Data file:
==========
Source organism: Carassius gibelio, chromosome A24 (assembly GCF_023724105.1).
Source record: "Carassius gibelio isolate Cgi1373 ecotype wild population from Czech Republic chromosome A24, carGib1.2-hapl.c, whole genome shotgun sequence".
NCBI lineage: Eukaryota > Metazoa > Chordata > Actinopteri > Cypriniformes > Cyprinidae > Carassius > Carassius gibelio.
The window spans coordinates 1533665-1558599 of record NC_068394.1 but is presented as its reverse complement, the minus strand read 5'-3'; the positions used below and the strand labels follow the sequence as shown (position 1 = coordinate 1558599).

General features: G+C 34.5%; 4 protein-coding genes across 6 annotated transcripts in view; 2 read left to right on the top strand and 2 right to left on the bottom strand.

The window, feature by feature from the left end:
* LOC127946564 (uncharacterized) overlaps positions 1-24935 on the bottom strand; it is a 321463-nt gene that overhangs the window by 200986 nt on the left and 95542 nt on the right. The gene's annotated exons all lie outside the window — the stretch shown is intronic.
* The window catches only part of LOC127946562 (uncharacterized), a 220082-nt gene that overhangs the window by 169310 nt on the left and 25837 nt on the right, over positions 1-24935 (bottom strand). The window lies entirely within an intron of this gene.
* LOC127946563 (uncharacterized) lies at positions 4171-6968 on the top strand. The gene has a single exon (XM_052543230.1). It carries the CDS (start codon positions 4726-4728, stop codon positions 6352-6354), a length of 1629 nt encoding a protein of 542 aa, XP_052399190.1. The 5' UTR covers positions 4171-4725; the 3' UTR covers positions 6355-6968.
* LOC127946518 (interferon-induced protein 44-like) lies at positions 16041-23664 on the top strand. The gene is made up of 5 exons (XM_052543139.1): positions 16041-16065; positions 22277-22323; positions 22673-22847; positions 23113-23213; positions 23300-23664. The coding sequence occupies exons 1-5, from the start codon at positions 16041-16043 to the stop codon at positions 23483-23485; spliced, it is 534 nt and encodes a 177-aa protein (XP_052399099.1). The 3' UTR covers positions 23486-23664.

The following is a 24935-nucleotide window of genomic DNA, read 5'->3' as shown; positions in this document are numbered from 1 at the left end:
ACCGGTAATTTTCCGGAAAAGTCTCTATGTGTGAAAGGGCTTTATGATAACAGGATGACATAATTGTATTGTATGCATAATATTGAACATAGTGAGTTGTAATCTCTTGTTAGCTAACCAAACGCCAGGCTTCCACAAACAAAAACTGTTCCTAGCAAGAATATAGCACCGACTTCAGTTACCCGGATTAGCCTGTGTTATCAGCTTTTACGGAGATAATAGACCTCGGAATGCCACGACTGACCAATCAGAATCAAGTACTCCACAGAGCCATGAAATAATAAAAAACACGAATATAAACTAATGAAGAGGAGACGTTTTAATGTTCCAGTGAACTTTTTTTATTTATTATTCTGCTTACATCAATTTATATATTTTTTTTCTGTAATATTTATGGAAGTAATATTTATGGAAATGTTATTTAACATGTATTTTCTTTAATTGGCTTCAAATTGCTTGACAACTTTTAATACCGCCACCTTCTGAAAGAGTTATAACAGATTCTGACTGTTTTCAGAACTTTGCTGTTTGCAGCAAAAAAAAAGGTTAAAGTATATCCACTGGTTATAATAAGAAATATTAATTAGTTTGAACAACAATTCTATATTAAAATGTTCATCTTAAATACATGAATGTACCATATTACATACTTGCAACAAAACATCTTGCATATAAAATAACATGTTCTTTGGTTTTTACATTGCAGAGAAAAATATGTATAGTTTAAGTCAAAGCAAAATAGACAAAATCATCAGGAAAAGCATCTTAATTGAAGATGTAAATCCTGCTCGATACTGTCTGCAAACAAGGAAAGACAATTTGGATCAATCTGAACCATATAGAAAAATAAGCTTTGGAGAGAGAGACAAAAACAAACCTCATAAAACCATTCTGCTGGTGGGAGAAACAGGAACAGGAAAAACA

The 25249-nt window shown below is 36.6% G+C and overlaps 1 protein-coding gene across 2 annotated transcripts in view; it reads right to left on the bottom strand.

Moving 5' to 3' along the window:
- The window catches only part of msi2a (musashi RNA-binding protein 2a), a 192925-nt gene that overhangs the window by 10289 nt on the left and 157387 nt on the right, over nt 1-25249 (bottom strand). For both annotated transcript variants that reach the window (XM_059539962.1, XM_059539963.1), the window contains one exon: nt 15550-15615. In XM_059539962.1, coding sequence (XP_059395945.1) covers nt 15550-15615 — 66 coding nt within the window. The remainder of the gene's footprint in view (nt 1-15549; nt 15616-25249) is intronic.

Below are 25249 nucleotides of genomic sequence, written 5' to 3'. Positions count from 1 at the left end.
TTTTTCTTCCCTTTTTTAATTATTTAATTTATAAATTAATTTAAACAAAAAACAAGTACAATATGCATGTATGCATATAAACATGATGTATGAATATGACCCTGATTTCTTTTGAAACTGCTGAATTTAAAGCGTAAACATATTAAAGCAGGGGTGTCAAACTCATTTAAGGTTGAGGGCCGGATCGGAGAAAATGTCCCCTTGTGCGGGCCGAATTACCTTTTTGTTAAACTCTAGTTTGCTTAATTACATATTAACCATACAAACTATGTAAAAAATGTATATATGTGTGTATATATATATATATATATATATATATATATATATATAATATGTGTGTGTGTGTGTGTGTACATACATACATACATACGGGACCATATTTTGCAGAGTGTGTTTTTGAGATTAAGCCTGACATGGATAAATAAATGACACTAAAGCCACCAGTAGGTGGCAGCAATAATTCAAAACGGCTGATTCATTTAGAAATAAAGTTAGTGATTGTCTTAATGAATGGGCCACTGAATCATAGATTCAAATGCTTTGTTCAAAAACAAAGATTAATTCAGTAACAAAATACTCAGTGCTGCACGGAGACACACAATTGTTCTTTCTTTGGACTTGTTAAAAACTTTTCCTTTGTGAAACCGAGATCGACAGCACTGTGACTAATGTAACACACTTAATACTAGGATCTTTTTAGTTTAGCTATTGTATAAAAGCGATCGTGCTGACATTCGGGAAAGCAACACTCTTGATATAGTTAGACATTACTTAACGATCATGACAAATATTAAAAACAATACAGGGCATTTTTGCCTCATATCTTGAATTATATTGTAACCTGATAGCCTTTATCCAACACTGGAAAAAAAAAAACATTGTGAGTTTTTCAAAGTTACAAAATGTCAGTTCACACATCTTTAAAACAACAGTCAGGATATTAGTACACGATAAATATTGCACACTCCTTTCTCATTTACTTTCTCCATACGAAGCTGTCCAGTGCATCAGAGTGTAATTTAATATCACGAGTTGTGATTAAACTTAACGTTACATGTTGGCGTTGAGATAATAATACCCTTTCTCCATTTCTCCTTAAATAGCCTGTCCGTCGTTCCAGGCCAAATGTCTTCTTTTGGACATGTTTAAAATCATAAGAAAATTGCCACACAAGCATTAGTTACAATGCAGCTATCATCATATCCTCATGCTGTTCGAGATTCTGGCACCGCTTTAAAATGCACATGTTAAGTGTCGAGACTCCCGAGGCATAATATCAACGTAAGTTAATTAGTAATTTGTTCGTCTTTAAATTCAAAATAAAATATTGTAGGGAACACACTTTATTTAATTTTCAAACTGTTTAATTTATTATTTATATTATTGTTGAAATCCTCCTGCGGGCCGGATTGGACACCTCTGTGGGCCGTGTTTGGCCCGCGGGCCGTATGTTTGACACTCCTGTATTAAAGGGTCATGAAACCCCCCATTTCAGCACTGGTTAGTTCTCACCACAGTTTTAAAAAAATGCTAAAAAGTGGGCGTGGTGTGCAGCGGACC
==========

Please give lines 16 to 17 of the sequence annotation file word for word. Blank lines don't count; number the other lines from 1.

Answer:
Below are 25249 nucleotides of genomic sequence, written 5' to 3'. Positions count from 1 at the left end.
TTTTTCTTCCCTTTTTTAATTATTTAATTTATAAATTAATTTAAACAAAAAACAAGTACAATATGCATGTATGCATATAAACATGATGTATGAATATGACCCTGATTTCTTTTGAAACTGCTGAATTTAAAGCGTAAACATATTAAAGCAGGGGTGTCAAACTCATTTAAGGTTGAGGGCCGGATCGGAGAAAATGTCCCCTTGTGCGGGCCGAATTACCTTTTTGTTAAACTCTAGTTTGCTTAATTACATATTAACCATACAAACTATGTAAAAAATGTATATATGTGTGTATATATATATATATATATATATATATATATATATATAATATGTGTGTGTGTGTGTGTGTACATACATACATACATACGGGACCATATTTTGCAGAGTGTGTTTTTGAGATTAAGCCTGACATGGATAAATAAATGACACTAAAGCCACCAGTAGGTGGCAGCAATAATTCAAAACGGCTGATTCATTTAGAAATAAAGTTAGTGATTGTCTTAATGAATGGGCCACTGAATCATAGATTCAAATGCTTTGTTCAAAAACAAAGATTAATTCAGTAACAAAATACTCAGTGCTGCACGGAGACACACAATTGTTCTTTCTTTGGACTTGTTAAAAACTTTTCCTTTGTGAAACCGAGATCGACAGCACTGTGACTAATGTAACACACTTAATACTAGGATCTTTTTAGTTTAGCTATTGTATAAAAGCGATCGTGCTGACATTCGGGAAAGCAACACTCTTGATATAGTTAGACATTACTTAACGATCATGACAAATATTAAAAACAATACAGGGCATTTTTGCCTCATATCTTGAATTATATTGTAACCTGATAGCCTTTATCCAACACTGGAAAAAAAAAAACATTGTGAGTTTTTCAAAGTTACAAAATGTCAGTTCACACATCTTTAAAACAACAGTCAGGATATTAGTACACGATAAATATTGCACACTCCTTTCTCATTTACTTTCTCCATACGAAGCTGTCCAGTGCATCAGAGTGTAATTTAATATCACGAGTTGTGATTAAACTTAACGTTACATGTTGGCGTTGAGATAATAATACCCTTTCTCCATTTCTCCTTAAATAGCCTGTCCGTCGTTCCAGGCCAAATGTCTTCTTTTGGACATGTTTAAAATCATAAGAAAATTGCCACACAAGCATTAGTTACAATGCAGCTATCATCATATCCTCATGCTGTTCGAGATTCTGGCACCGCTTTAAAATGCACATGTTAAGTGTCGAGACTCCCGAGGCATAATATCAACGTAAGTTAATTAGTAATTTGTTCGTCTTTAAATTCAAAATAAAATATTGTAGGGAACACACTTTATTTAATTTTCAAACTGTTTAATTTATTATTTATATTATTGTTGAAATCCTCCTGCGGGCCGGATTGGACACCTCTGTGGGCCGTGTTTGGCCCGCGGGCCGTATGTTTGACACTCCTGTATTAAAGGGTCATGAAACCCCCCATTTCAGCACTGGTTAGTTCTCACCACAGTTTTAAAAAAATGCTAAAAAGTGGGCGTGGTGTGCAGCGGACC